Florida Immigration Bill Likely to Hurt Construction Labor Market

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A sweeping immigration law signed by Florida Gov. Ron DeSantis earlier this month seeking to stamp out illegal workers from the Sunshine State could disrupt the construction industry by making it harder to hire low-wage workers and is sure to drive up the cost of development, experts say.

“There are plenty of nervous people. I’ve gotten [a lot] of calls on this issue,” said Peter Dyga, president and CEO of the Associated Builders and Contractors Florida East Coast Chapter trade association. “Is it going to have an impact on the labor market? Of course, it is.”

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The legislation, formally known as SB 1718, is the latest in Gov. DeSantis’s right-wing agenda as the Republican mounts a presidential run, which he’s expected to announce later this month. 

The main provision causing angst among Florida construction executives is a mandate for businesses with 25 or more employees to use the federal government’s E-Verify system to confirm workers’ immigration status. 

While it’s always been illegal to hire undocumented workers, employers have typically been able to turn a blind eye. Prospective workers are required to fill out an I-9 employment eligibility verification form and provide documentation to prove their identity, such as a passport or driver’s license. Employers were free to hire those applicants if their certificates appeared legitimate.

“As long as it looks kosher, companies could take them without fear of repercussions. ‘Hey, we did our job — The documentation looked real; the photo looked like the person who presented it to me. It was valid on its face,’” said Scott Bettridge, chair of the law firm Cozen O’Connor‘s immigration practice, who represents construction companies.

“Some employers don’t want to know,” the attorney added.

Finding people to fill low-paying, labor-intensive jobs, such as work on construction sites, has long been a headache for construction companies. Undocumented workers — who account for 5.2 percent of Florida’s workforce, according to a 2020 Center For American Progress report — often filled that void. Employers faced few consequences for taking advantage of that workforce. Punishment typically came in the form of a fine, which contractors accepted as the cost of doing business.

But the calculus is likely to change. In addition to paying a fine, which could be as much as $1,000 a day, first-time violators of the newly enacted legislation could be put on one-year probation. Repeat offenders could have their Florida state contractors license suspended or revoked, representing existential threats to construction companies.

The penalties are some of the strongest in the country, according to Bettridge. Texas also requires employers to use the E-Verify system, but the sanctions are not as stringent. In addition, Florida counts the agricultural and hospitality sectors as two of its major industries, which also rely the most heavily on undocumented workers. All three industries employ the highest share of illegal workers, according to a 2016 Pew Research report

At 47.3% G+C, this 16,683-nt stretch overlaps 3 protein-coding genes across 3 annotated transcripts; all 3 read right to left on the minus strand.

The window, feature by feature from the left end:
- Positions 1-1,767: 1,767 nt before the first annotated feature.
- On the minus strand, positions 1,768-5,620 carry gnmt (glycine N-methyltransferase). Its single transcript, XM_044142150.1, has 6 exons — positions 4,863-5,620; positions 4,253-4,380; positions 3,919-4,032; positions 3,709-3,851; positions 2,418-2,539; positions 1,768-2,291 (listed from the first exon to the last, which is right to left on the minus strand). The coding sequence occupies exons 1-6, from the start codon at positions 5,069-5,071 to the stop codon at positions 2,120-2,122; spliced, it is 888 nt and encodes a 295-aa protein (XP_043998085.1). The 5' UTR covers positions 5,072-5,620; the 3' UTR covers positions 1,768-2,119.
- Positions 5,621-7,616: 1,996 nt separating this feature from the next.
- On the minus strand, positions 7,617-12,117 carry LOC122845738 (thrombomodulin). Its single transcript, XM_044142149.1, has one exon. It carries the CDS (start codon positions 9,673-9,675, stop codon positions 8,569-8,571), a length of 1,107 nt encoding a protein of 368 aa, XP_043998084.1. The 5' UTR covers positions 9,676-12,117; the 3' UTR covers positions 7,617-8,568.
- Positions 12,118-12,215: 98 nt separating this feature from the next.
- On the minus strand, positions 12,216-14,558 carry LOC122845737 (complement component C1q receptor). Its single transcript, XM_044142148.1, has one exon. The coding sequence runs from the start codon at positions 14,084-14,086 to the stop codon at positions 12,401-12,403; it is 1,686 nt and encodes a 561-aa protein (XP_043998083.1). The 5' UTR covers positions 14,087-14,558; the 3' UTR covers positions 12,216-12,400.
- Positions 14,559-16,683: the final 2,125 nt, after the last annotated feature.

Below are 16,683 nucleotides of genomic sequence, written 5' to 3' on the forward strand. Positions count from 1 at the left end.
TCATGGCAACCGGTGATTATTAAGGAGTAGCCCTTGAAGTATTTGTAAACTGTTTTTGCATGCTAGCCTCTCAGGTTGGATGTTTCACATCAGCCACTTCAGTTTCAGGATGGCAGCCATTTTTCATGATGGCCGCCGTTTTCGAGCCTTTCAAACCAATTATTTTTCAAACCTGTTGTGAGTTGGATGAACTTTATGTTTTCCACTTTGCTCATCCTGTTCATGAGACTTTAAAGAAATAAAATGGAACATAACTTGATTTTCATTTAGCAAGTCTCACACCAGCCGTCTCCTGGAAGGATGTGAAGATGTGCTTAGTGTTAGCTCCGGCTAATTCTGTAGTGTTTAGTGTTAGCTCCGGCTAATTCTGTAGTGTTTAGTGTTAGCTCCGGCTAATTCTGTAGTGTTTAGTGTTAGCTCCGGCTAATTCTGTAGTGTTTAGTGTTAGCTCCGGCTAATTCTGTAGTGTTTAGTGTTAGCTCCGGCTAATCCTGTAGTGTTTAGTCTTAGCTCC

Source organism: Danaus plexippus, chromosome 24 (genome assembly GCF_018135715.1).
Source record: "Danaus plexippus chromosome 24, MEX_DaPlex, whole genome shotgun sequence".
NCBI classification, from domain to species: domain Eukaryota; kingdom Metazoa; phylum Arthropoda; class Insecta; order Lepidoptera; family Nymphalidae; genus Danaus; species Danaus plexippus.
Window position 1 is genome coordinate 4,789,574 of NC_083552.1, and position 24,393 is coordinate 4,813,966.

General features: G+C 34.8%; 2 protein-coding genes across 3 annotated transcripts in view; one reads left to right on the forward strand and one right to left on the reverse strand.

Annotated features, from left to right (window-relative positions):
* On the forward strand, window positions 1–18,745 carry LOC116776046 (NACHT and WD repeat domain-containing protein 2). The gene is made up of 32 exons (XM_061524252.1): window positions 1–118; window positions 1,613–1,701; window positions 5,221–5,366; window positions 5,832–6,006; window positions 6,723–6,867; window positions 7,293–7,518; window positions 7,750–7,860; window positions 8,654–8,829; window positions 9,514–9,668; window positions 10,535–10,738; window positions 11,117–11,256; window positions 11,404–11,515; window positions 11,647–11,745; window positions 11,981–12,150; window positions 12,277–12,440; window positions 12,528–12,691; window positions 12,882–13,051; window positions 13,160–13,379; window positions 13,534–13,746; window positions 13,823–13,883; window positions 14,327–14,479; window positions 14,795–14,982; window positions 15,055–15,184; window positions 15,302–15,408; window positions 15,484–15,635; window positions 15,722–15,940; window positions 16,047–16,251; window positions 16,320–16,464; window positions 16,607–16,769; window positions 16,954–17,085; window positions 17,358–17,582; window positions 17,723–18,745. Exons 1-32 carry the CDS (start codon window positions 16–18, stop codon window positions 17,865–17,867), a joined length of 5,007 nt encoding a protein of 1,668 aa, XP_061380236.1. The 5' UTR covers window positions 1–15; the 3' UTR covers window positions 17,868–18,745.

The law does not go into effect until July 1, but it already appears to be warding off undocumented workers. Videos on Twitter and TikTok have gone viral, purporting to show once-busy construction sites now empty. One video shows a worker at a Wynwood construction site warning his colleagues in Spanish about the impending new law: “It’s going to be impossible for you to work without papers.”

These changes are sure to hike up costs for developers. “There are a lot of factors contributing to the inflationary costs and tight labor markets. Will this further tighten it? Yes,” Dyga said. “Then it’ll be up to the developers to figure out if financially doing that product is worthwhile.”

Higher-cost labor would represent another blow to the real estate industry, which is already battling skyrocketing prices due to overall inflation and interest rate hikes. While the lending market has slowed nationwide, South Florida remains resilient, a region where developers still nab sizable loans to move projects forward. But the newly enacted legislation could potentially slow the pace of development. 

Despite lobbying for the measure and signing the bill into law, not everyone blames DeSantis. Dyga faults the federal government for not giving the record number of undocumented immigrants crossing the southern border work permits as their cases move through the court system.

Still, the new legislation is intended to cast out illegal immigrants from Florida by making it inhospitable for them. Beyond the requirement for companies, the law requires hospitals that accept Medicaid to collect the immigration status of patients and report the health care cost of illegal immigrants to the state. It also prevents Florida from issuing IDs and driver’s licenses to undocumented people and voids those issued by other states.  

So far, developers are staying mum about the new law. Commercial Observer reached out to dozens based in South Florida, but none agreed to comment. 

Julia Echikson can be reached at jechikson@commercialobserver.com